# npMeanPaired: A test for the mean difference between two bounded random... In npExact: Exact Nonparametric Hypothesis Tests for the Mean, Variance and Stochastic Inequality

## Description

This test requires that the user knows bounds before gathering the data such that the properties of the data generating process imply that all observations will be within these bounds. The data input consists of pairs of observations, each pair consisting of an observation of each random variable, different pairs being independently generated. No further distributional assumptions are made.

## Usage

 ```1 2 3``` ```npMeanPaired(x1, x2, lower = 0, upper = 1, alpha = 0.05, alternative = "two.sided", epsilon = 1 * 10^(-6), iterations = 5000, max.iterations = 100000) ```

## Arguments

 `x1, x2` the (non-empty) numerical data vectors which contain the variables to be tested. The first values of the vectors are assumed to be the first matched pair of observations, the second values the second matched pair and so on. `lower, upper` the theoretical lower and upper bounds on the data outcomes known ex-ante before gathering the data. `alpha` the type I error. `alternative` a character string describing the alternative hypothesis, can take values "greater", "less" or "two.sided". `epsilon` the tolerance in terms of probability of the Monte Carlo simulations. `iterations` the number of iterations used, should not be changed if the exact solution should be derived `max.iterations` the maximum number of iterations that should be carried out. This number could be increased to achieve greater accuracy in cases where the difference between the threshold probability and theta is small. Default: `10000`

## Details

Under alternative = "greater", it is a test of the null hypothesis H_0: E(x_1) ≤ E(x_2) against the alternative hypothesis H_1: E(x_1) > E(x_2).

This test uses the known bounds of the variables to transform the data into [0, 1]. Then a random transformation is used to turn the data into binary-valued variables. On this variables the exact McNemar Test with level `pseudoalpha` is performed and the result recorded. The random transformation and the test are then repeated `iterations` times. If the average rejection probability `probrej` of the iterations is at least `theta`, then the null hypothesis is rejected. If however `probrej` is too close to the threshold `theta` then the number of iterations is increased. The algorithm keeps increasing the number of iterations until the bound on the mistake involved by running these iterations is below `epsilon`. This error epsilon is incorporated into the overall level `alpha` in order to maintain that the test is exact.

`theta` (and a value `mu` of the difference between the two means in the set of the alternative hypothesis) is found in an optimization procedure. `theta` and `mu` are chosen as to maximize the set of data generating processes belonging to the alternative hypothesis that yield type II error probability below 0.5. Please see the cited paper below for further information.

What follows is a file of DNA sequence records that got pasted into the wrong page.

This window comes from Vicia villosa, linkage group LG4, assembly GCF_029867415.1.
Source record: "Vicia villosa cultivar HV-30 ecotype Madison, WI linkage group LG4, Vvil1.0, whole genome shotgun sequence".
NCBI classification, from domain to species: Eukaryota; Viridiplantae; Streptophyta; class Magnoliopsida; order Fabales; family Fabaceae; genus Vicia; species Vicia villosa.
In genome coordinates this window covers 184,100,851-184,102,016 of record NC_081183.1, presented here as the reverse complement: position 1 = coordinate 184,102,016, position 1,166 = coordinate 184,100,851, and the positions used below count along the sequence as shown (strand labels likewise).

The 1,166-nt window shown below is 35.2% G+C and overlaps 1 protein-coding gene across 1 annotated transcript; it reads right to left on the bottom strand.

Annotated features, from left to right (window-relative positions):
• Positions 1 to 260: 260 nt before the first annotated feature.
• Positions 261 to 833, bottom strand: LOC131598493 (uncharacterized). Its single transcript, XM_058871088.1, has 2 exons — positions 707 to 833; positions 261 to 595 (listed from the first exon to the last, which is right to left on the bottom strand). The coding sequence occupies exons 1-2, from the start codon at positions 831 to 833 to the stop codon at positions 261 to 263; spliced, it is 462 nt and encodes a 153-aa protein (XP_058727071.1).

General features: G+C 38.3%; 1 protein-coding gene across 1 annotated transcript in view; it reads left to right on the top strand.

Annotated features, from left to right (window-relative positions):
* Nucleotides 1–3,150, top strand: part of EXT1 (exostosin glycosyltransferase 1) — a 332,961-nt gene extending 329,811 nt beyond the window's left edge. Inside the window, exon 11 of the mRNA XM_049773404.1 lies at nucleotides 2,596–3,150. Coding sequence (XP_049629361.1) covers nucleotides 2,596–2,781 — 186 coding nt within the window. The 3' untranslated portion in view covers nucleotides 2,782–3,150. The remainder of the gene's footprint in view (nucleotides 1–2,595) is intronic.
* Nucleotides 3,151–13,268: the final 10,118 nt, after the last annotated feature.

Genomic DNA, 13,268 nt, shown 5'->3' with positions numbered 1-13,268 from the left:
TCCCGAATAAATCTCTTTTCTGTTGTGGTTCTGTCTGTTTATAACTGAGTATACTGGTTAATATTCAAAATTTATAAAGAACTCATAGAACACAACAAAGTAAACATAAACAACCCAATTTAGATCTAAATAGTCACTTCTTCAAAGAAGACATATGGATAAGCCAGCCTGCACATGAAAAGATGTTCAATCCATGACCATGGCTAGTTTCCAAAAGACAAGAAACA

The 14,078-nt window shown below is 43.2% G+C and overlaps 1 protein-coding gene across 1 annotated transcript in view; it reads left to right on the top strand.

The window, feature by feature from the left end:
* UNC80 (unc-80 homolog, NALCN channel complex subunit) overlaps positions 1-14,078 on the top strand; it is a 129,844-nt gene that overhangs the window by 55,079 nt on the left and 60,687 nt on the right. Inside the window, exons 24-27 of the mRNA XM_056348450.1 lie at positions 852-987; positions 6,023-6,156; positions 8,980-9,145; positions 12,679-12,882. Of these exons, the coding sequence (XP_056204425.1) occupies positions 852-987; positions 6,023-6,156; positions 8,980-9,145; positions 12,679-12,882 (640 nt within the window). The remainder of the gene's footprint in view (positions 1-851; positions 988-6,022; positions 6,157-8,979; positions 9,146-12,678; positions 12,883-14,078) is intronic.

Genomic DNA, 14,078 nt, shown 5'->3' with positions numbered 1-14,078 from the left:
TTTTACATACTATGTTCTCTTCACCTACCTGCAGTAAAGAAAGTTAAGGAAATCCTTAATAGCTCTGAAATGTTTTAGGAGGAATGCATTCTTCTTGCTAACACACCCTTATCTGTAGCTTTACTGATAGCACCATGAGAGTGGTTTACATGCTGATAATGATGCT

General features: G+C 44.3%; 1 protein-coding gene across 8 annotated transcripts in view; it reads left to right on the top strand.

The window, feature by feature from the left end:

## Value

A list with class "nphtest" containing the following components:

 `method` a character string indicating the name and type of the test that was performed. `data.name` a character string giving the name(s) of the data. `alternative` a character string describing the alternative hypothesis. `estimate` the sample means of the given data. `probrej` numerical estimate of the rejection probability of the randomized test, derived by taking an average of `iterations` realizations of the rejection probability. `bounds` the lower and upper bounds of the variables. `null.value` the specified hypothesized value of the difference of the variable means. `alpha` the type I error. `theta` the parameter that minimizes the type II error. `pseudoalpha` `theta`*`alpha`, this is the level used when calculating the average rejection probability during the iterations. `rejection` logical indicator for whether or not the null hypothesis can be rejected. `iterations` the number of iterations that were performed.

## Author(s)

Karl Schlag, Christian Pechhacker and Oliver Reiter

## References

Schlag, Karl H. 2008, A New Method for Constructing Exact Tests without Making any Assumptions, Department of Economics and Business Working Paper 1109, Universitat Pompeu Fabra. Available at https://ideas.repec.org/p/upf/upfgen/1109.html.

 ``` 1 2 3 4 5 6 7 8 9 10 11 12 13``` ```## test whether pain after the surgery is less than before the surgery data(pain) npMeanPaired(pain\$before, pain\$after, lower = 0, upper = 100) ## when the computer was used in the surgery before_pc <- pain[pain\$pc == 1, "before"] after_pc <- pain[pain\$pc == 1, "after"] npMeanPaired(before_pc, after_pc, lower = 0, upper = 100) ## test whether uncertainty decreased from the first to the second round data(uncertainty) npMeanPaired(uncertainty\$w1, uncertainty\$w2, upper = 60) ## or with(uncertainty, npMeanPaired(w1, w2, upper = 60)) ```